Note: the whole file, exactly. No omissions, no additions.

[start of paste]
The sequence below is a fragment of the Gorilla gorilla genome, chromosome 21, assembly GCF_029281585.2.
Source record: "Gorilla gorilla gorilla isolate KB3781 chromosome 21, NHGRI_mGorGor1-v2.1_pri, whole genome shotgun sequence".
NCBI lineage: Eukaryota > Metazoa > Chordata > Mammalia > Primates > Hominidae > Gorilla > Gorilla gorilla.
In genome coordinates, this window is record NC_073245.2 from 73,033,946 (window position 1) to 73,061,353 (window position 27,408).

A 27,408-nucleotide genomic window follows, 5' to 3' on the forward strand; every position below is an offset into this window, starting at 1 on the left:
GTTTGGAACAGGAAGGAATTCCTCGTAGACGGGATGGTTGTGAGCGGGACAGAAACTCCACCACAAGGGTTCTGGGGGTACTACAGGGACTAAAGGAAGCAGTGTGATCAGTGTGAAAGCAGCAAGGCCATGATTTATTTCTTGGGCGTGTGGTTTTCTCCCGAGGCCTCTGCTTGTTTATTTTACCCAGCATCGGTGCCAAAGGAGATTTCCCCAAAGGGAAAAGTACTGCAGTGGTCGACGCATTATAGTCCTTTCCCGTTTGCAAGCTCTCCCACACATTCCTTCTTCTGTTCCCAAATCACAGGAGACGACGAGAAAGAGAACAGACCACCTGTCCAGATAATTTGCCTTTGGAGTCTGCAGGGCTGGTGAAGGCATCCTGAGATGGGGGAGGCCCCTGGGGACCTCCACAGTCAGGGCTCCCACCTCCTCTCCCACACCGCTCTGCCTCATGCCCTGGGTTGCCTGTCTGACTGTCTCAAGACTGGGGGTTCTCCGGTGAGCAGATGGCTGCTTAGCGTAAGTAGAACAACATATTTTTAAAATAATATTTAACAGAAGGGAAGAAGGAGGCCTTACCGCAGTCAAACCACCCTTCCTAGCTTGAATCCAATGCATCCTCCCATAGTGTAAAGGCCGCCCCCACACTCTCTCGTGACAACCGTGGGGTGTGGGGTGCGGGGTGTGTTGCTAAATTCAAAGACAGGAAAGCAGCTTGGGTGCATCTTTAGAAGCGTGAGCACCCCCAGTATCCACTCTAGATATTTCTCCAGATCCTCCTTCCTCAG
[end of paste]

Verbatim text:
The sequence below is a fragment of the Gorilla gorilla genome, chromosome 21, assembly GCF_029281585.2.
Source record: "Gorilla gorilla gorilla isolate KB3781 chromosome 21, NHGRI_mGorGor1-v2.1_pri, whole genome shotgun sequence".
NCBI lineage: Eukaryota > Metazoa > Chordata > Mammalia > Primates > Hominidae > Gorilla > Gorilla gorilla.
In genome coordinates, this window is record NC_073245.2 from 73,033,946 (window position 1) to 73,061,353 (window position 27,408).

A 27,408-nucleotide genomic window follows, 5' to 3' on the forward strand; every position below is an offset into this window, starting at 1 on the left:
GTTTGGAACAGGAAGGAATTCCTCGTAGACGGGATGGTTGTGAGCGGGACAGAAACTCCACCACAAGGGTTCTGGGGGTACTACAGGGACTAAAGGAAGCAGTGTGATCAGTGTGAAAGCAGCAAGGCCATGATTTATTTCTTGGGCGTGTGGTTTTCTCCCGAGGCCTCTGCTTGTTTATTTTACCCAGCATCGGTGCCAAAGGAGATTTCCCCAAAGGGAAAAGTACTGCAGTGGTCGACGCATTATAGTCCTTTCCCGTTTGCAAGCTCTCCCACACATTCCTTCTTCTGTTCCCAAATCACAGGAGACGACGAGAAAGAGAACAGACCACCTGTCCAGATAATTTGCCTTTGGAGTCTGCAGGGCTGGTGAAGGCATCCTGAGATGGGGGAGGCCCCTGGGGACCTCCACAGTCAGGGCTCCCACCTCCTCTCCCACACCGCTCTGCCTCATGCCCTGGGTTGCCTGTCTGACTGTCTCAAGACTGGGGGTTCTCCGGTGAGCAGATGGCTGCTTAGCGTAAGTAGAACAACATATTTTTAAAATAATATTTAACAGAAGGGAAGAAGGAGGCCTTACCGCAGTCAAACCACCCTTCCTAGCTTGAATCCAATGCATCCTCCCATAGTGTAAAGGCCGCCCCCACACTCTCTCGTGACAACCGTGGGGTGTGGGGTGCGGGGTGTGTTGCTAAATTCAAAGACAGGAAAGCAGCTTGGGTGCATCTTTAGAAGCGTGAGCACCCCCAGTATCCACTCTAGATATTTCTCCAGATCCTCCTTCCTCAG